by Rita Bailey

Making agreements

This stage in the process is critical to mediation as it provides each person with the opportunity to generate and assess options for moving forward beyond mediation to action that needs to be taken and/or action from which individuals should refrain to ensure future disputes don’t arise.

As mediator, you will shift into a new and welcome stage. As always, you need to remain impartial and attentive throughout, understanding that your role is not to make suggestions. At this point, people in dispute will be engaging in dialogue as each of them makes suggestions and they come up with various options.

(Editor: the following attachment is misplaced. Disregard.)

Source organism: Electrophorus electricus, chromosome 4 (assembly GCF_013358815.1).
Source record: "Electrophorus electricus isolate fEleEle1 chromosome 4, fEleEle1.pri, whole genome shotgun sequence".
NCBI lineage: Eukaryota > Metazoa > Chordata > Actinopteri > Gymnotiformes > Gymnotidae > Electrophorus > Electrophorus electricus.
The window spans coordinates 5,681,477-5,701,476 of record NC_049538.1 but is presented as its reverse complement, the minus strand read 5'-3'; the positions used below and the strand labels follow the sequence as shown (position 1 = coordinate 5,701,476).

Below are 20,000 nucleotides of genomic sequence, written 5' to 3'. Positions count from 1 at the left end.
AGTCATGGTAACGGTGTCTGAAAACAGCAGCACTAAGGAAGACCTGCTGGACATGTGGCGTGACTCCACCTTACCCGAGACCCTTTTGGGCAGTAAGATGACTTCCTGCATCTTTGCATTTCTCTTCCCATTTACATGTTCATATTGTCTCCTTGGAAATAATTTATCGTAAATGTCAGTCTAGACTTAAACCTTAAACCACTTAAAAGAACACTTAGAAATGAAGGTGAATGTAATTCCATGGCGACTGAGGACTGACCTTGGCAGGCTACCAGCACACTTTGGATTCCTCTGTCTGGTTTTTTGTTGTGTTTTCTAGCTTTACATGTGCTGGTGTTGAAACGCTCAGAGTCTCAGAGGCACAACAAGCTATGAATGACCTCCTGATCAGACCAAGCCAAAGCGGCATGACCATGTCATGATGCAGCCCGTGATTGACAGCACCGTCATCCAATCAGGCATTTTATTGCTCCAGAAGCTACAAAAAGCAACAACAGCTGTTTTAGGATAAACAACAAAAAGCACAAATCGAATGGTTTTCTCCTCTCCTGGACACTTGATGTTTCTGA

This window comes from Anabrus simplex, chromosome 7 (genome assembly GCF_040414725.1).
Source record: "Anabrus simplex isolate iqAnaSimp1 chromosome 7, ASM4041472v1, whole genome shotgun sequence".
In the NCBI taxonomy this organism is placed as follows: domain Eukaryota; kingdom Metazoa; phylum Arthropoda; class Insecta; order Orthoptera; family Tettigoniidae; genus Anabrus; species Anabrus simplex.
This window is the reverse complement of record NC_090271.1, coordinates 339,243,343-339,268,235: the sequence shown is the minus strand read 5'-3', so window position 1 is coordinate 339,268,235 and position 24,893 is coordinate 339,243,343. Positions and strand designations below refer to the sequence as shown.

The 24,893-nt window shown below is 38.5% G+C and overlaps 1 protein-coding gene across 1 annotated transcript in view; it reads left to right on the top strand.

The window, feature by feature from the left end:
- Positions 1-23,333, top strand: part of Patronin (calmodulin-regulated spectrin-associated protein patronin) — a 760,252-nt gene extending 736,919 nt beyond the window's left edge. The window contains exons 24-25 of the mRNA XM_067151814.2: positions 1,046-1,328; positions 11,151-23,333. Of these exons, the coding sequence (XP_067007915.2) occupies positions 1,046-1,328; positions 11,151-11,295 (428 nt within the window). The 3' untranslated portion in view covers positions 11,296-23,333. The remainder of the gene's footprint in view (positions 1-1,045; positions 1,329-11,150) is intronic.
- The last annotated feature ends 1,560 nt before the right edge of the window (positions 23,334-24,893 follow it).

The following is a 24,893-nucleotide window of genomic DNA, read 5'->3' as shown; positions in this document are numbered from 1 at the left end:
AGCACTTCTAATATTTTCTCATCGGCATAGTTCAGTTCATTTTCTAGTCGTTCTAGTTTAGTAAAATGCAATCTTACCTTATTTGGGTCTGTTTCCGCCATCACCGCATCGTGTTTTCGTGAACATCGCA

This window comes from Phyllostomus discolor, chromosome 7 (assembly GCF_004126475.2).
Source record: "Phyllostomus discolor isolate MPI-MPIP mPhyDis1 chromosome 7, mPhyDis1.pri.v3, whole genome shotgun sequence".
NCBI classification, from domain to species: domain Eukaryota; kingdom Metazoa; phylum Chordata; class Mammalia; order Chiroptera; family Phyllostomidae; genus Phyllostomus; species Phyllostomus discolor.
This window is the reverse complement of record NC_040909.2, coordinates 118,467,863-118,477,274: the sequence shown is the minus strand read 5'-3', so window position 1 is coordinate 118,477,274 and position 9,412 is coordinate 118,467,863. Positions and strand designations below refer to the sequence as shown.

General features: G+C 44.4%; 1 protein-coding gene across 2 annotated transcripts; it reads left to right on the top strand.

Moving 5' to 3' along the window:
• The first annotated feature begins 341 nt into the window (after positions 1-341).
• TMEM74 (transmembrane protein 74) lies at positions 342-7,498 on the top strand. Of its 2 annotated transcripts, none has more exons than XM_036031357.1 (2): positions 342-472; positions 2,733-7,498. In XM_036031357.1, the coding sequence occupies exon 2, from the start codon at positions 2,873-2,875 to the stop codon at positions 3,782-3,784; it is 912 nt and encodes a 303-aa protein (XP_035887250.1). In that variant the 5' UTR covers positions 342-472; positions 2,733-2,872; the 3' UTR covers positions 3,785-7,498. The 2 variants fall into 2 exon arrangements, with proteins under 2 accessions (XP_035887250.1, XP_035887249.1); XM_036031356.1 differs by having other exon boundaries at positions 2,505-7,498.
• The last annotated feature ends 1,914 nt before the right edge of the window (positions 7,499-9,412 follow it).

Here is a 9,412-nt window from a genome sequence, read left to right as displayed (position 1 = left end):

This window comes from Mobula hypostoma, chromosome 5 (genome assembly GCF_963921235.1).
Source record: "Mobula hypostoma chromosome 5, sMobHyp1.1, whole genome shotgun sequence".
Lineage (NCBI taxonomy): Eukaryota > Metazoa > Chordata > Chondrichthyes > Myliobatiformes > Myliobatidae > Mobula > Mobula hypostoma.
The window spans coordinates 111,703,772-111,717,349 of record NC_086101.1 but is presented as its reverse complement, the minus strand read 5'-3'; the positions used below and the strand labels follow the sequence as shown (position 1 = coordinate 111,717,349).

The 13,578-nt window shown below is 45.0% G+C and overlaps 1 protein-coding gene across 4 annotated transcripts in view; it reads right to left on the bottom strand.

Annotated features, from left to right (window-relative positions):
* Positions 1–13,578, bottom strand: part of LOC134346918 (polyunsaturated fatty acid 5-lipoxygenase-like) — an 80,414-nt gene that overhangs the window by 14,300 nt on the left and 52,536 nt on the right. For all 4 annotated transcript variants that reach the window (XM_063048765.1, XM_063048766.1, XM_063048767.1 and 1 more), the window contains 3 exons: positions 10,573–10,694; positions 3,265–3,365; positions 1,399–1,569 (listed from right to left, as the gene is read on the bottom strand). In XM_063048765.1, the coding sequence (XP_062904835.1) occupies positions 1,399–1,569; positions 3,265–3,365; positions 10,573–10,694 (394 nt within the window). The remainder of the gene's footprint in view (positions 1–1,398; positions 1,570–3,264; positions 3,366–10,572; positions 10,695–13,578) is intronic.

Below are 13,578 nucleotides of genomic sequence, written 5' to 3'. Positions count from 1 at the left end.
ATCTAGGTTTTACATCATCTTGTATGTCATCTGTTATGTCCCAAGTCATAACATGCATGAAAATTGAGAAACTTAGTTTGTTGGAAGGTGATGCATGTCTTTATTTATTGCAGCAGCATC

To staff member A: What would you ask from B on the issue you are both discussing?

To staff member B: What could you offer to do to help A give you what you want here?

The key here, if an individual declines a suggestion, is to ask them to come up with a viable alternative.


What will that do?

How will that work?

The mediator collects all the options or suggestions, supporting the individuals to assess them, discard those they do not want to use and build agreement on those they find practical.

While the options are being assessed, the mediator helps to ensure that each option is given a ‘reality check’.

Place focus and emphasis on areas of consensus/areas that are no longer in dispute, continually checking out each person’s preference for particular options.